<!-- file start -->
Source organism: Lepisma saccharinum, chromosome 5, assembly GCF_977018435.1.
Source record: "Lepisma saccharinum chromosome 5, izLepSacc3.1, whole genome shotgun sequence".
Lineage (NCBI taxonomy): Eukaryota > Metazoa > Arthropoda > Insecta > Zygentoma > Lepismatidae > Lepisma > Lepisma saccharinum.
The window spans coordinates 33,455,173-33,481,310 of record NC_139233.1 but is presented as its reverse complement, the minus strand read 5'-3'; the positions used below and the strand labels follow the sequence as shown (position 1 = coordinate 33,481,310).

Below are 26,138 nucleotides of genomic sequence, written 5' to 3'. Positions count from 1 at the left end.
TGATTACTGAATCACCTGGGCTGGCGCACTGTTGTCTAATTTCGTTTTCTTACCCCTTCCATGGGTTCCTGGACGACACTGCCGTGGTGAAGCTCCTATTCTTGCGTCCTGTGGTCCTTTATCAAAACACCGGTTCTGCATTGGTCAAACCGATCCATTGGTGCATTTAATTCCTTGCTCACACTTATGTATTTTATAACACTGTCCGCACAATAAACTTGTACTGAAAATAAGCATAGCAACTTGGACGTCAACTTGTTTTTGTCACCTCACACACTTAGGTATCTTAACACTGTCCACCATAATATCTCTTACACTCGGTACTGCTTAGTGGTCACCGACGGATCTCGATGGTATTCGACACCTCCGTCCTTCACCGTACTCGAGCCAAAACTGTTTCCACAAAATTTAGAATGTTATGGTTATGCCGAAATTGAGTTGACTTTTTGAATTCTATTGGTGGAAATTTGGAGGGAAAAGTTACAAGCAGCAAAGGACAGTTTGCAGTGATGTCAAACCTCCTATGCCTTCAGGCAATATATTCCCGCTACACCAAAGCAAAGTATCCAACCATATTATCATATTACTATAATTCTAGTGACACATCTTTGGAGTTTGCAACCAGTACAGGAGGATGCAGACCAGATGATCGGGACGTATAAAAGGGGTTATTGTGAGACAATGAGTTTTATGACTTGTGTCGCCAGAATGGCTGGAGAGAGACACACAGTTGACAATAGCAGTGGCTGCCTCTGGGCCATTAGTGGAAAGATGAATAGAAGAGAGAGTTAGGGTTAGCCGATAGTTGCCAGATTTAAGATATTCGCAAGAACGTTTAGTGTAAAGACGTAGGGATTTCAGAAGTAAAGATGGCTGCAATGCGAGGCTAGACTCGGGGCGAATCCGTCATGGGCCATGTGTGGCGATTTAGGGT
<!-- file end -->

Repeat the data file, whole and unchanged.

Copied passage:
Source organism: Lepisma saccharinum, chromosome 5, assembly GCF_977018435.1.
Source record: "Lepisma saccharinum chromosome 5, izLepSacc3.1, whole genome shotgun sequence".
Lineage (NCBI taxonomy): Eukaryota > Metazoa > Arthropoda > Insecta > Zygentoma > Lepismatidae > Lepisma > Lepisma saccharinum.
The window spans coordinates 33,455,173-33,481,310 of record NC_139233.1 but is presented as its reverse complement, the minus strand read 5'-3'; the positions used below and the strand labels follow the sequence as shown (position 1 = coordinate 33,481,310).

Below are 26,138 nucleotides of genomic sequence, written 5' to 3'. Positions count from 1 at the left end.
TGATTACTGAATCACCTGGGCTGGCGCACTGTTGTCTAATTTCGTTTTCTTACCCCTTCCATGGGTTCCTGGACGACACTGCCGTGGTGAAGCTCCTATTCTTGCGTCCTGTGGTCCTTTATCAAAACACCGGTTCTGCATTGGTCAAACCGATCCATTGGTGCATTTAATTCCTTGCTCACACTTATGTATTTTATAACACTGTCCGCACAATAAACTTGTACTGAAAATAAGCATAGCAACTTGGACGTCAACTTGTTTTTGTCACCTCACACACTTAGGTATCTTAACACTGTCCACCATAATATCTCTTACACTCGGTACTGCTTAGTGGTCACCGACGGATCTCGATGGTATTCGACACCTCCGTCCTTCACCGTACTCGAGCCAAAACTGTTTCCACAAAATTTAGAATGTTATGGTTATGCCGAAATTGAGTTGACTTTTTGAATTCTATTGGTGGAAATTTGGAGGGAAAAGTTACAAGCAGCAAAGGACAGTTTGCAGTGATGTCAAACCTCCTATGCCTTCAGGCAATATATTCCCGCTACACCAAAGCAAAGTATCCAACCATATTATCATATTACTATAATTCTAGTGACACATCTTTGGAGTTTGCAACCAGTACAGGAGGATGCAGACCAGATGATCGGGACGTATAAAAGGGGTTATTGTGAGACAATGAGTTTTATGACTTGTGTCGCCAGAATGGCTGGAGAGAGACACACAGTTGACAATAGCAGTGGCTGCCTCTGGGCCATTAGTGGAAAGATGAATAGAAGAGAGAGTTAGGGTTAGCCGATAGTTGCCAGATTTAAGATATTCGCAAGAACGTTTAGTGTAAAGACGTAGGGATTTCAGAAGTAAAGATGGCTGCAATGCGAGGCTAGACTCGGGGCGAATCCGTCATGGGCCATGTGTGGCGATTTAGGGT